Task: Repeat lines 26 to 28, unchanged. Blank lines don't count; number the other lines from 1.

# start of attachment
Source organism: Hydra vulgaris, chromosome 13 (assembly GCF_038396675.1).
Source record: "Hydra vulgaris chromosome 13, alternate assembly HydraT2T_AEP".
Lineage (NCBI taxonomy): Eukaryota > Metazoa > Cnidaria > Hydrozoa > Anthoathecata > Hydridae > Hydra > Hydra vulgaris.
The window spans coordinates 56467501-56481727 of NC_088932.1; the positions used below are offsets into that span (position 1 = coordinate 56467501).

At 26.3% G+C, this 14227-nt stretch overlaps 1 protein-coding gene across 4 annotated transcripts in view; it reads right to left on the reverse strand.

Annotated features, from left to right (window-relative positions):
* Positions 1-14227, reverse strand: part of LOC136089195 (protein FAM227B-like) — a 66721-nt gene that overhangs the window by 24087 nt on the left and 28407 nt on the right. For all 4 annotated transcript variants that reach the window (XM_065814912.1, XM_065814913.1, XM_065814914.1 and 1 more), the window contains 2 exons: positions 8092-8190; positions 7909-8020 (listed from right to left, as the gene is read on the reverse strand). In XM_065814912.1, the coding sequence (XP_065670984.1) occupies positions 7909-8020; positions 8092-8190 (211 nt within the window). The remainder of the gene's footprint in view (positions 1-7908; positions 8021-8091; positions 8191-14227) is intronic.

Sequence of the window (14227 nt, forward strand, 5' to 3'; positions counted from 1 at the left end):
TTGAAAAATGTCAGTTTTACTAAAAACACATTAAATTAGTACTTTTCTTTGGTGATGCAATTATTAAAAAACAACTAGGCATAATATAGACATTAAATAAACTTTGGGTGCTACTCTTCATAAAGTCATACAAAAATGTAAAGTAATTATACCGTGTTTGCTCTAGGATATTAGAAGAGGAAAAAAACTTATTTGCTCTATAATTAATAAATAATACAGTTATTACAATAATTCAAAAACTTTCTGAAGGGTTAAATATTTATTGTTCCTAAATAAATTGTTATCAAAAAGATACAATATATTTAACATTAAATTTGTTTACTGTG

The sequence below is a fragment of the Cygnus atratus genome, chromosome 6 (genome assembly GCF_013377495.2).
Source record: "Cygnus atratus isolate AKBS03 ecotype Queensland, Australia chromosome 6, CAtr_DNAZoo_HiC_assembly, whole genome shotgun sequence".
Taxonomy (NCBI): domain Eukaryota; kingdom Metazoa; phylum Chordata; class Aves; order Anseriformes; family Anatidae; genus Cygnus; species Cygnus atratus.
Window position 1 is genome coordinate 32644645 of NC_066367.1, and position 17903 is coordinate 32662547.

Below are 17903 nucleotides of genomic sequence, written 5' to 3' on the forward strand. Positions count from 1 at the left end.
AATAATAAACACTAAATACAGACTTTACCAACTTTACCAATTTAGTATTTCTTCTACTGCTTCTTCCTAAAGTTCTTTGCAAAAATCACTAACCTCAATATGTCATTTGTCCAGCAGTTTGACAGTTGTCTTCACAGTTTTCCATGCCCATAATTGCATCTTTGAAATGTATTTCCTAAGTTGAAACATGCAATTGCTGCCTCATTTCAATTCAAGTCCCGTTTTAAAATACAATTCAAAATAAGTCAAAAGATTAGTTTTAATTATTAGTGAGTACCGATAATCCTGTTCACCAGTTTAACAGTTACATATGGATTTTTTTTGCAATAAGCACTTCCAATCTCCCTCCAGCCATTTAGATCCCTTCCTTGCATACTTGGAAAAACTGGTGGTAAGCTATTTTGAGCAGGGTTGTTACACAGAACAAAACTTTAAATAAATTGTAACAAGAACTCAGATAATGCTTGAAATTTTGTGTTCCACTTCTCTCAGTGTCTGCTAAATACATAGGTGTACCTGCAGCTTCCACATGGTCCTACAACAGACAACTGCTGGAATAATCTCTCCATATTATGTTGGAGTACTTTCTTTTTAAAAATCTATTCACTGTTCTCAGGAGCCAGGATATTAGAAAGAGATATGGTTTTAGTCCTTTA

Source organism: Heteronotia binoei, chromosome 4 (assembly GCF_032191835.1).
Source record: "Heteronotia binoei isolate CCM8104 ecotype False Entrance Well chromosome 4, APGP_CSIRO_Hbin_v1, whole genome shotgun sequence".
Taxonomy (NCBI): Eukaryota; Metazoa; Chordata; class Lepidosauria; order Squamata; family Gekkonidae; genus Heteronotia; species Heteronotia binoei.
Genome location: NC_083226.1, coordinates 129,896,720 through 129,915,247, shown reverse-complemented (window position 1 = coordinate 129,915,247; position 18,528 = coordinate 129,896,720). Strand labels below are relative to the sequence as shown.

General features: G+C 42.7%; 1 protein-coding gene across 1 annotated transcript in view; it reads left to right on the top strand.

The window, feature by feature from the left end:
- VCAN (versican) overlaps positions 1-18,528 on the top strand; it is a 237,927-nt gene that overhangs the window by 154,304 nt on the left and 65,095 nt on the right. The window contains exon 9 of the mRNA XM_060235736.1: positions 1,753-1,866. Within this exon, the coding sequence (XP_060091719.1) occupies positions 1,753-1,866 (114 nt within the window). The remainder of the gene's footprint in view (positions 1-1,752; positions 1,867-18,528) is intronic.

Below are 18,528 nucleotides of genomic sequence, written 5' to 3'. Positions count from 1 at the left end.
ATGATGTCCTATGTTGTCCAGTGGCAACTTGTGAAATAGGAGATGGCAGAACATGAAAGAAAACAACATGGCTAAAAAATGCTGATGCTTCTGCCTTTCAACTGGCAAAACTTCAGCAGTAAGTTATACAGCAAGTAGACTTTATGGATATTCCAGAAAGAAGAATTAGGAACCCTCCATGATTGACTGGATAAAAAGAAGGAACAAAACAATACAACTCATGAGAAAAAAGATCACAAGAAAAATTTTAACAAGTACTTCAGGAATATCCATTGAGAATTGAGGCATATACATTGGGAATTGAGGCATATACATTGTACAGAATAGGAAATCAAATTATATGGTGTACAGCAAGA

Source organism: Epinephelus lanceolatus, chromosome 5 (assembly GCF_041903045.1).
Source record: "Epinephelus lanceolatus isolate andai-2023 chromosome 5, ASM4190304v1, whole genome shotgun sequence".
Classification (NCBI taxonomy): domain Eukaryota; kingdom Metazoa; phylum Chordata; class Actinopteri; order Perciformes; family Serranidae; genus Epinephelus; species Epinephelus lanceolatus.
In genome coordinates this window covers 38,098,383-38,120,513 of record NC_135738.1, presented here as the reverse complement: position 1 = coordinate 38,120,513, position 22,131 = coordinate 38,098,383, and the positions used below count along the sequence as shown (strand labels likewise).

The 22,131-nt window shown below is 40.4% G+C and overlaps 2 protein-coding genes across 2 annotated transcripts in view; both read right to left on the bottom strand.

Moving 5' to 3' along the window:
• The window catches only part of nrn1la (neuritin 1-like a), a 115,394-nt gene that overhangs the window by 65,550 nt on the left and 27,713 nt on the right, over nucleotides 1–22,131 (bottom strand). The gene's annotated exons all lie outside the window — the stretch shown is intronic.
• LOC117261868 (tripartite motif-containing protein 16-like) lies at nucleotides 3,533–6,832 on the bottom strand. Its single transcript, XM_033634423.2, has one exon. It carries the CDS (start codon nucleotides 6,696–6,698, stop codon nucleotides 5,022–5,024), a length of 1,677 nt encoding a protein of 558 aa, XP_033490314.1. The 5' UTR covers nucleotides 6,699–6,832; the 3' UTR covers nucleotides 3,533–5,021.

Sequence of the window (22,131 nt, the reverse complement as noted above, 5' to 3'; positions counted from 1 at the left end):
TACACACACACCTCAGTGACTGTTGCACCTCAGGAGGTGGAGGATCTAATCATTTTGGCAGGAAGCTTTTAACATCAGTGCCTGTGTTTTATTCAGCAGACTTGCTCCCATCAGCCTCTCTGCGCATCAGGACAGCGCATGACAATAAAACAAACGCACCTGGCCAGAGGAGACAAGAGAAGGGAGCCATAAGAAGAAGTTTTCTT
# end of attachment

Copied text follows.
Source record: "Epinephelus lanceolatus isolate andai-2023 chromosome 5, ASM4190304v1, whole genome shotgun sequence".
Classification (NCBI taxonomy): domain Eukaryota; kingdom Metazoa; phylum Chordata; class Actinopteri; order Perciformes; family Serranidae; genus Epinephelus; species Epinephelus lanceolatus.
In genome coordinates this window covers 38,098,383-38,120,513 of record NC_135738.1, presented here as the reverse complement: position 1 = coordinate 38,120,513, position 22,131 = coordinate 38,098,383, and the positions used below count along the sequence as shown (strand labels likewise).